A short Middle East update 06/05/2011Posted by Leona Dawnfire in Uncategorized.
Tags: Egypt, Libya, Middle East, Syria, Yemen
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Ever since the protests in Tunisia, protests, riots, and even civil wars have broken out across the Middle East. Although the media began to pay less attention after President Mubarak of Egypt stepped down, the Middle Eastern nations are continuing to be part of actions that will shape the future of the world.
There is an all-out civil war in Libya, with NATO forces continuing to perform air strikes.
Yemen appears to be next in line for a new regime. The president of 33 years, Ali Abdullah Saleh, has left the country to seek medical treatment. However, he still refuses to give up power at this time, despite internal and international pressure.
The brave pro-democracy citizens of Syria have continued their protests despite increasingly deadly and bloody attempts to silence them.
In Egypt, there are already calls for a second revolution.
Middle East Hullabaloo of the Past 24 Hours 02/02/2011Posted by Leona Dawnfire in Freedom, Government.
Tags: Ali Abdullah Saleh, Egypt, Jordan, King Abdullah, Middle East, Mubarak, obama, protest, Yemen
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A lot has happened since the last post, merely 24 hours ago! 24 hours ago, Obama was not taking sides in the Egyptian riots (but vaguely supporting Mubarak), the President of Egypt had not responded to the protesters requests, the Jordanian government was still in full power, and the US ally Yemei President intended on keeping power, even after 32 years.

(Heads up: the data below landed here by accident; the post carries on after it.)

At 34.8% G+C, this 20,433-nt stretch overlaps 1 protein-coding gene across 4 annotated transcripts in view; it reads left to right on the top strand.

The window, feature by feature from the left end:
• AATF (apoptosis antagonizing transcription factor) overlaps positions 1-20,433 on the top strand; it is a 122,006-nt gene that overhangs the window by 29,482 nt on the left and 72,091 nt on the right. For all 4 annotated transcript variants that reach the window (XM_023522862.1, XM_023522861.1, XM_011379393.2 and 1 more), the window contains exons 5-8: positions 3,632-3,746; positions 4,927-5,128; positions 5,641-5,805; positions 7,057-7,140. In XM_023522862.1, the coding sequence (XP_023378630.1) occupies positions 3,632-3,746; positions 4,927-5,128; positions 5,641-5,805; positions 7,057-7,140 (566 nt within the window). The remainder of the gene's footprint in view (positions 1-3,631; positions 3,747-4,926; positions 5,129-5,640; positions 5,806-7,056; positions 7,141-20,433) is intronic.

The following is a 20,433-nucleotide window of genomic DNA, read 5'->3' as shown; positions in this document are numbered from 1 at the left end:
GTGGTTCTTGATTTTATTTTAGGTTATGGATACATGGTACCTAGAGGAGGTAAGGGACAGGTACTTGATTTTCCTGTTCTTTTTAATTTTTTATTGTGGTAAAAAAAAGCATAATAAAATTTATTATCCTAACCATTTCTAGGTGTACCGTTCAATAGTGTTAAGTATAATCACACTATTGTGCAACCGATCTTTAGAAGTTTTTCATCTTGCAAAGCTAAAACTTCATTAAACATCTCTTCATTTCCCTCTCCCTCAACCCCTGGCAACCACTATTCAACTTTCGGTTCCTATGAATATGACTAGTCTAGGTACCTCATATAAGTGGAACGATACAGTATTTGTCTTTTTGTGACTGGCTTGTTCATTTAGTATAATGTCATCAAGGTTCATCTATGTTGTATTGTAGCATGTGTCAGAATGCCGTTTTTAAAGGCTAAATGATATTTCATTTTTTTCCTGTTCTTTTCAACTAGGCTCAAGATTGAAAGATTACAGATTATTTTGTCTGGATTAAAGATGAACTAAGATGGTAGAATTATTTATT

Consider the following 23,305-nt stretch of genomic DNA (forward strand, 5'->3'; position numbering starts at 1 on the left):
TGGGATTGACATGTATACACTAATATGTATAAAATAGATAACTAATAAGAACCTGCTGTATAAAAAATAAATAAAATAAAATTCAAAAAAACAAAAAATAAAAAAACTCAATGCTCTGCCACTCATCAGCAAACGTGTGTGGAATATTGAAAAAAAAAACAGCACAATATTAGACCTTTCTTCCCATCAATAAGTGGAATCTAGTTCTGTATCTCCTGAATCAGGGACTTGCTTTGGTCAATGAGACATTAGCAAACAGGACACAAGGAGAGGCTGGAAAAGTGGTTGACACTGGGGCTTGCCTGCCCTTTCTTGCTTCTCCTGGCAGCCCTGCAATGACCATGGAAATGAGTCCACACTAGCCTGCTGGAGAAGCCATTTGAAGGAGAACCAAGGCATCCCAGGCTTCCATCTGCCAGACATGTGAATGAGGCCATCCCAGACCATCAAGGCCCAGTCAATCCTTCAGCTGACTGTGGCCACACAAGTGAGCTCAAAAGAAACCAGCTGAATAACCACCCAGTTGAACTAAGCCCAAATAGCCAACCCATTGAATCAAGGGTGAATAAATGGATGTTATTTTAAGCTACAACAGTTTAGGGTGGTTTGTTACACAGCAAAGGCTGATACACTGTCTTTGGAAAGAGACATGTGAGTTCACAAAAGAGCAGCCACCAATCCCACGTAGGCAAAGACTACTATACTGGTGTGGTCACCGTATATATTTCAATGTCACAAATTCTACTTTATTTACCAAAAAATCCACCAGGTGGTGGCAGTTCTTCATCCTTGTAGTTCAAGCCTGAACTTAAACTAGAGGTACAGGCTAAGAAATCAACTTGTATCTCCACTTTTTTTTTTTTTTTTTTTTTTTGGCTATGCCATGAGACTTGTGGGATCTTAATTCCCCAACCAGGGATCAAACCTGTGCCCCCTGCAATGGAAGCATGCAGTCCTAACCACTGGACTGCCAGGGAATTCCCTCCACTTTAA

24 hours later, President Obama advised Mubarak to step aside, which he did, in a sense, proclaiming that he has chosen not to run for reelection in the upcoming September elections. The protesters are being told by the Egyptian military to “go home,” but the Egyptians are not convinced that they will get the reforms they seek, especially while Mubarak is still in power.
Also, in other Middle East news, following the riots in Tunisia and Egypt, King Abdullah II dissolved the Jordanian government in the face of small riots in his own country and established a new prime minister, boosted economic opportunities, and gave Jordanians greater political power. The Muslim Brotherhood doesn’t believe the change is enough.
And to continue the turmoil, today Ali Abdullah Saleh has responded to protests against him in his country by announcing that he will not remain in power nor turn over power to his son as previously intended.
Keep an eye on the Middle East turmoil. History is in the making – and no one knows what the result will be.